taijiquan

A word on the word “taiji”

This is an excerpt from taijizen.org, a school founded by Jet Li and Jack Ma. The site looks non-maintained, with latest posts in 2013. The facebook page looks current, though. Of course, the meaning of taiji stays the same. Taiji 太极 is an ancient Chinese philosophy about the natural world and is one of the… Continue reading A word on the word “taiji”

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How to do tai chi, tai chi, Tai Chi Classes, taijiquan

The bubbling spring and your gongfu

In the beginning, you want to develop sensitivity to the bottoms of your feet, or the "Bubbling Spring," also called "Bubbling Well," or in Chinese, Yongquan. As you practice over time and develop your gongfu, that feeling that you once had to concentrate so much in order to develop now results from a more-mature practice.… Continue reading The bubbling spring and your gongfu

How to do tai chi, mindfulness, philosophy of tai chi, Tai chi, taiji, taijiquan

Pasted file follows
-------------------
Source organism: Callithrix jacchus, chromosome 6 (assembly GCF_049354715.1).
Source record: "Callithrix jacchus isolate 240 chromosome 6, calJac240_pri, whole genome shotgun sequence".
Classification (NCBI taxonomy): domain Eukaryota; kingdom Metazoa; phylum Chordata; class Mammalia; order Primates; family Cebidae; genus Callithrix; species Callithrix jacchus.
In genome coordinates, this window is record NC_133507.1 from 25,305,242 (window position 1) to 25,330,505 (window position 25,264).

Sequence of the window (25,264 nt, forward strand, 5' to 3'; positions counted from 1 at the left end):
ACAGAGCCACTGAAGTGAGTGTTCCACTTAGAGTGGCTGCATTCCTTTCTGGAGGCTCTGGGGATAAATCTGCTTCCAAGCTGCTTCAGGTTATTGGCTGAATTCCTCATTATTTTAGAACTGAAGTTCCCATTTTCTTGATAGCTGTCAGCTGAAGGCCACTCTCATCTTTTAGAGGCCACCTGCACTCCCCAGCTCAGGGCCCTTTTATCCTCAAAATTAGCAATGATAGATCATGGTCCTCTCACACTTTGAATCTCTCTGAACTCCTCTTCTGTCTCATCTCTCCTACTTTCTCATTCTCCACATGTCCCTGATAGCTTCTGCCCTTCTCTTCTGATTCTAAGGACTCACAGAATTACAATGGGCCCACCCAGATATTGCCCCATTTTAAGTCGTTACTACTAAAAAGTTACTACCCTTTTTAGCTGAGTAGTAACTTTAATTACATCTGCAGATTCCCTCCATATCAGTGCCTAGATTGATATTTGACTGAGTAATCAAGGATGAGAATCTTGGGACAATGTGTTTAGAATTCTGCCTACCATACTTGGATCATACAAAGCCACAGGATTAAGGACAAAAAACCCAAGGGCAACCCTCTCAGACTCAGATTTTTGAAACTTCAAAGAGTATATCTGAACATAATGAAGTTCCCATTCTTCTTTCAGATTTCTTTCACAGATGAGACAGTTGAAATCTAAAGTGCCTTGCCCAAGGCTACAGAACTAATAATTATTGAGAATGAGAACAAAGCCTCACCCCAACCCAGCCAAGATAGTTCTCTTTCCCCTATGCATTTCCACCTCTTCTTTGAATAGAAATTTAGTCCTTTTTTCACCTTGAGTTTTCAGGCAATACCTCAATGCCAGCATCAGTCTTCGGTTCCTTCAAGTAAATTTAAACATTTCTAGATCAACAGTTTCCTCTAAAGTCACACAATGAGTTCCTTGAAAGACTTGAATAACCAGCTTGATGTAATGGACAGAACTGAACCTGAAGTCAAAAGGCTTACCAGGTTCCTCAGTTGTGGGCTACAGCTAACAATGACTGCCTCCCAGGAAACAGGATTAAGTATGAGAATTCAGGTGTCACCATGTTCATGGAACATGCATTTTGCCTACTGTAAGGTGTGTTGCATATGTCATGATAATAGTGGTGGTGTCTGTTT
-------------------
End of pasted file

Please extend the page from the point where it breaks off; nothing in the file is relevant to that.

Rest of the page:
Zhong Ding

Central equilibrium. This is the Chinese word I know it as—Zhong Ding. I assume readers are familiar with it.  I came to understand that central equilibrium is more than alignment. Alignment has a linear quality that we can become aware of in our bodies. It is two-dimensional, a line between two points. Equilibrium, which we… Continue reading Zhong Ding

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A Comp. Review identified 163 different physiological and psychological health outcomes of taiji and qigong

This review [published in 2010] has identified numerous outcomes with varying levels of evidence for the efficacy for Qigong and Tai Chi, including bone health, cardiopulmonary fitness and related biomarkers, physical function, falls prevention and balance, general quality of life and patient reported outcomes, immunity, and psychological factors such as anxiety, depression and self-efficacy. https://www.ncbi.nlm.nih.gov/pmc/articles/PMC3085832/… Continue reading A Comp. Review identified 163 different physiological and psychological health outcomes of taiji and qigong